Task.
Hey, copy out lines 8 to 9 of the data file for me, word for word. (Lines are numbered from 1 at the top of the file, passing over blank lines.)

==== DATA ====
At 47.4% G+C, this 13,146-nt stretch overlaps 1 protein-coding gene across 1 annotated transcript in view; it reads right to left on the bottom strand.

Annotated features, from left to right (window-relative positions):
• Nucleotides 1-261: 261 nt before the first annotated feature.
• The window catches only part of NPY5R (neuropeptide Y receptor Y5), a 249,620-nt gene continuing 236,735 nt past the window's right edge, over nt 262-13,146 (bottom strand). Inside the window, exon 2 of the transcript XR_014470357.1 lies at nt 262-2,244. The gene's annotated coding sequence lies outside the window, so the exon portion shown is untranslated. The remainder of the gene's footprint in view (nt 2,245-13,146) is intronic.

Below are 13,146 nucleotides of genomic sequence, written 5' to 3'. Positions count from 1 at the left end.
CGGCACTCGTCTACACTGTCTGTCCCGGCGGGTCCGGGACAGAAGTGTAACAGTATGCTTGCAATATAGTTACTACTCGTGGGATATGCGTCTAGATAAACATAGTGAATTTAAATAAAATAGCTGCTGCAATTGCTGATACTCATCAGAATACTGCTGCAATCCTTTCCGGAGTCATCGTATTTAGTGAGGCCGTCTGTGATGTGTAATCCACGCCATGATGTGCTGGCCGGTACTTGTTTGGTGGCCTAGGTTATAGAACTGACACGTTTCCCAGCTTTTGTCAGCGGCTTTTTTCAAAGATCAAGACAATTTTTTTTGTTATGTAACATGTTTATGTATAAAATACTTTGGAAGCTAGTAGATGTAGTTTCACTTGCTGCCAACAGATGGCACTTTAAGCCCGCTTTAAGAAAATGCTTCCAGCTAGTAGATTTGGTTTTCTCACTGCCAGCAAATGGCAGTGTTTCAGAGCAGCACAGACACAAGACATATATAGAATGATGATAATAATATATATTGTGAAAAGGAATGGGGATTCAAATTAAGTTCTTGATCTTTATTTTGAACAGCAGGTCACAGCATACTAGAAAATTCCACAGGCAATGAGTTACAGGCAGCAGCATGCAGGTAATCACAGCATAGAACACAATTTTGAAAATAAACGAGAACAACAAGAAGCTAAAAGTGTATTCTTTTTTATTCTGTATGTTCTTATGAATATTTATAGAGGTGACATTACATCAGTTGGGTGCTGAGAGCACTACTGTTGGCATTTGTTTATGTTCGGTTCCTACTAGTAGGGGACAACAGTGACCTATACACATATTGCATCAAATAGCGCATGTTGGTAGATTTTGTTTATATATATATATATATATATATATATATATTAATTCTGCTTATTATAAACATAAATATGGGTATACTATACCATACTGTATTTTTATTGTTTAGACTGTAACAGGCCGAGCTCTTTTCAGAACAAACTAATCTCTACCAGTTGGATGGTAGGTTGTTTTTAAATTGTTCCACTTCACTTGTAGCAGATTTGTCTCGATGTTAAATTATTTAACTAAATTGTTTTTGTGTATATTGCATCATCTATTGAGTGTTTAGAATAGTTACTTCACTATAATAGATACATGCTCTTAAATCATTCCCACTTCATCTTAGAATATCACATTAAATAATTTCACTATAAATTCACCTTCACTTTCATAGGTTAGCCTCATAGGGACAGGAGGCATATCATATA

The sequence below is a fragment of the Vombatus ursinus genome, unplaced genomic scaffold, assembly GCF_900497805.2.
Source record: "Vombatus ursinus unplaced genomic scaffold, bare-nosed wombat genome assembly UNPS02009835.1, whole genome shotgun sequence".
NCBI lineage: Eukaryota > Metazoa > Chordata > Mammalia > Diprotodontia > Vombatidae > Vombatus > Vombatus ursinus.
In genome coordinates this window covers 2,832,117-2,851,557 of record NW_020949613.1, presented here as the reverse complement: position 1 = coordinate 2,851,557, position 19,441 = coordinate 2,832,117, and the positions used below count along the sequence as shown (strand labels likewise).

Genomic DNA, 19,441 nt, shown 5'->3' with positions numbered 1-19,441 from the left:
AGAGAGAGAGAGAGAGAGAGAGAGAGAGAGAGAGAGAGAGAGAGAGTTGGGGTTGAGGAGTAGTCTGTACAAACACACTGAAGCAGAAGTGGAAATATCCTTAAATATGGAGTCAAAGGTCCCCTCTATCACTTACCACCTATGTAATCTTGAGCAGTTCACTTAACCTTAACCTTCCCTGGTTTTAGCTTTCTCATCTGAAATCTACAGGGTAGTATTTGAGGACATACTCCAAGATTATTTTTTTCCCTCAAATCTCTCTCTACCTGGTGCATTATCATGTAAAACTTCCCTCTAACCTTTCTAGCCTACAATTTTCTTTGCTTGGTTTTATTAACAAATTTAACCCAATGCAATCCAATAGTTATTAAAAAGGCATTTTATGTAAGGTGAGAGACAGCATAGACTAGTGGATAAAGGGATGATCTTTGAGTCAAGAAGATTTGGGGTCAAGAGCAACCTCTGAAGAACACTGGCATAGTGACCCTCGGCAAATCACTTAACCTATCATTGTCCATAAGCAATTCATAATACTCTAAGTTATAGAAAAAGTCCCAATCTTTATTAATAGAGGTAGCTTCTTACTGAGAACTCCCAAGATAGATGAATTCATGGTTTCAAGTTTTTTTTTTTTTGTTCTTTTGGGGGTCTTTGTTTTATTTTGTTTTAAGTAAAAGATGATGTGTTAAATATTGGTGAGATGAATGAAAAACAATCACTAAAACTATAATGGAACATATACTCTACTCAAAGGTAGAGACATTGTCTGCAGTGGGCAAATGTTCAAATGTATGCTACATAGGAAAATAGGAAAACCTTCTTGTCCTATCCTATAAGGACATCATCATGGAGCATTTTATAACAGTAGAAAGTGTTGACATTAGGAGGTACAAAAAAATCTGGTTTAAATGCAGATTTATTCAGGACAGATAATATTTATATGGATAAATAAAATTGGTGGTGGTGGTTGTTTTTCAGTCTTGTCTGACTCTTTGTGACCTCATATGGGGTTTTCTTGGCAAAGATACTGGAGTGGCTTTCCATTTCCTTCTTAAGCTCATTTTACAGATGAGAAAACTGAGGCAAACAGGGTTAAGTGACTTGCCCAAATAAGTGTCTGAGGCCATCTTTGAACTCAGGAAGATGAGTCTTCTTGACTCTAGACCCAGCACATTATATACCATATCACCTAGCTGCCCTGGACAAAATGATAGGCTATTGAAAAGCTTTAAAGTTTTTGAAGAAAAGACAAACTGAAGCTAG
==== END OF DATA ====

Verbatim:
Source record: "Vombatus ursinus unplaced genomic scaffold, bare-nosed wombat genome assembly UNPS02009835.1, whole genome shotgun sequence".
NCBI lineage: Eukaryota > Metazoa > Chordata > Mammalia > Diprotodontia > Vombatidae > Vombatus > Vombatus ursinus.